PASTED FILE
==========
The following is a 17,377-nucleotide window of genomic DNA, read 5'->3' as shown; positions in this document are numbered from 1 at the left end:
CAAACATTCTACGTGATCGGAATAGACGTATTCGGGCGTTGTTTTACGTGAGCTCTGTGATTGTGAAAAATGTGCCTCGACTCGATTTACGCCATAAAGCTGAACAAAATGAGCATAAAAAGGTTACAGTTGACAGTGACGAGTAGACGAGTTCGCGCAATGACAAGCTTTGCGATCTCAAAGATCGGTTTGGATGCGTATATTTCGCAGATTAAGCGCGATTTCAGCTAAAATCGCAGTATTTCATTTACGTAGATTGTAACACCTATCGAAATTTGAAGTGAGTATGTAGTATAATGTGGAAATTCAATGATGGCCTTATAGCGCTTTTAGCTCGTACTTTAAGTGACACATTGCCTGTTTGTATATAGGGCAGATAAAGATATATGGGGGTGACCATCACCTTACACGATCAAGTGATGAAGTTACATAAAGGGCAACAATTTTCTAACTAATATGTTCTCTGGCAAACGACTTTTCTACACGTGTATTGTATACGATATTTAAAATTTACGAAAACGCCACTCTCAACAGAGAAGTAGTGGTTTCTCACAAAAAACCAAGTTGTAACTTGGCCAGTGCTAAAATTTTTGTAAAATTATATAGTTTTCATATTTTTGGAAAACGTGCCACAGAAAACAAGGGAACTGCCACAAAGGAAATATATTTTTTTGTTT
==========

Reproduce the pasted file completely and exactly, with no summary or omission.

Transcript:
The following is a 17,377-nucleotide window of genomic DNA, read 5'->3' as shown; positions in this document are numbered from 1 at the left end:
CAAACATTCTACGTGATCGGAATAGACGTATTCGGGCGTTGTTTTACGTGAGCTCTGTGATTGTGAAAAATGTGCCTCGACTCGATTTACGCCATAAAGCTGAACAAAATGAGCATAAAAAGGTTACAGTTGACAGTGACGAGTAGACGAGTTCGCGCAATGACAAGCTTTGCGATCTCAAAGATCGGTTTGGATGCGTATATTTCGCAGATTAAGCGCGATTTCAGCTAAAATCGCAGTATTTCATTTACGTAGATTGTAACACCTATCGAAATTTGAAGTGAGTATGTAGTATAATGTGGAAATTCAATGATGGCCTTATAGCGCTTTTAGCTCGTACTTTAAGTGACACATTGCCTGTTTGTATATAGGGCAGATAAAGATATATGGGGGTGACCATCACCTTACACGATCAAGTGATGAAGTTACATAAAGGGCAACAATTTTCTAACTAATATGTTCTCTGGCAAACGACTTTTCTACACGTGTATTGTATACGATATTTAAAATTTACGAAAACGCCACTCTCAACAGAGAAGTAGTGGTTTCTCACAAAAAACCAAGTTGTAACTTGGCCAGTGCTAAAATTTTTGTAAAATTATATAGTTTTCATATTTTTGGAAAACGTGCCACAGAAAACAAGGGAACTGCCACAAAGGAAATATATTTTTTTGTTT